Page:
Diversity a Core Competence for Providence Health & Services
Regional Director, Office of Diversity for Providence Health & Services
With a wide-ranging human resources background involving work in the public and private sectors, Isaac Dixon currently serves as the Regional Director, Office of Diversity for Providence Health & Services ( Oregon). He has held positions of increasing responsibility at NIKE, GE Capital Corp and Pitney Bowes.
Isaac assumed his role in January 2008 after serving as the Regional Director of Employment at Providence. In his own words, he shares his perspective on Providence’s focus on diversity, and approaches to enhancing care at the bedside.
At Providence, our mission statement is: “As people of Providence we reveal God's love for all, especially the poor and vulnerable, through our compassionate service.”
It’s not possible to be true to our mission without having diversity as a core value of our organization. Diversity has to be an integral part of everything we do, if we are to really connect with the communities we serve, to understand what they need and want, and to deliver services in a culturally competent way.
Our diversity efforts at Providence center around four core areas: managing a diverse workforce; community relations and community outreach; developing cultural competency; and contracting and purchasing.
Overarching all of those is working with organizational leaders and managers in aligning our diversity strategy with Providence Health and Services mission, vision and values. I also help leaders understand how a diversity focus aligns strategically with their business goals and objectives.
We can’t serve people in a culturally competent way if we don’t know who they are. If you don’t understand a particular, it’s easy to ask or do something offensive, and not even know it. Cultures are not monolithic. Not everyone understands, receives or gives information in the same way.
Last year, we started gathering more data about our patients. The reaction we got back from our staff and patients have been extremely positive. We’re going to incorporate what we learn from data we gathered to develop in-service programs. We’re still at the beginning of this effort, but over time, we are confident that our work can help change care delivery at the bedside. The knowledge we obtain will also help us design and deliver programs that will improve the patient experience.
In addition to the data there are lots of studies and literature being published about the disparities in health care treatment in the United States between minority and non-minority groups. At Providence, we are learning more about the way that patients interact with their doctors and how this varies greatly by racial and ethnic background. There are so many things that we need to learn about people and their cultural backgrounds that are going to help us enhance the quality of patient-centered care that we deliver to every patient.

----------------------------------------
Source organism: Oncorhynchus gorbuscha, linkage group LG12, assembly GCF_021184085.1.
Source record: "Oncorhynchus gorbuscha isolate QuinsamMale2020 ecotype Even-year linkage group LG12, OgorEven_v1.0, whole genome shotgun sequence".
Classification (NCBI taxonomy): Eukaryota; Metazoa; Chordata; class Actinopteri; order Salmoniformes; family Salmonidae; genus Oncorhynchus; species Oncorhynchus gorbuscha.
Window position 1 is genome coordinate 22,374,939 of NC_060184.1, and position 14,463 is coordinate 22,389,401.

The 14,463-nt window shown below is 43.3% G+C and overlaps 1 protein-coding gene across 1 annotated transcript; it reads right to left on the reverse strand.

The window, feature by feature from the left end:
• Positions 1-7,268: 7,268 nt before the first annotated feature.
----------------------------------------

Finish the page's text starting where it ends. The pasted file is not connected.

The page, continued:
We employ metrics that help us gauge the success of our diversity efforts as well as aiding us in properly directing our time, energy and resources. One of the key indicators that we look at our responses to employee survey questions related to diversity. What’s phenomenal is in the Oregon region, (where we have just over 16,000 employees), participation in the survey is 85 percent. We get very high marks from our employees on the questions related to diversity, which shows that Providence people feel valued within their ministries because their voices are heard, and they are respected for their contributions.
What we found is that people who work for us really like our mission: that’s why they come to work here. That’s what differentiates us from other health care providers.
Our employees value Providence’s involvement in community outreach. We’ve been long-term sponsors of the “Good in the Neighborhood” parade. Many of our employees participate in Bridge Pedal. Every year, we have one of the largest corporate contingents in the Susan G. Komen Race for the Cure. Those kinds of community activities really matter to people.
Managing a Diverse Workforce
We have a Diversity Council that is made up of Providence Health and Services Oregon leadership team. They help set the strategy and direction for diversity efforts across the organization. Each of our major ministries has diversity a committee which is made up of volunteer employees and managers. Their charge is to keep our diversity efforts alive and real in each of those ministries. The diversity committees accomplish this through education programs and activities, which are closely linked to our mission and the specific objectives within each ministry.
We also have ongoing conversations with our regional employment office about how we can support the work they do in recruiting and retention. As you know, health care professionals have lots of choices about where they work. We’re proud of the fact that we have so many long-term employees.
Contracting and Purchasing
Providence has formed an outstanding relationship with our prime contractors who do a wonderful job of reaching out to women and minority-owned (MBE/WBEs) businesses when bidding on our projects.
To assist MBE/WBEs in familiarizing themselves with how to properly bid complex jobs, Providence sponsors a contractor fair, where general contractors show emerging businesses how to bid competitively on big projects as well as how to write compelling business proposals.
Colors of Influence Winter 2009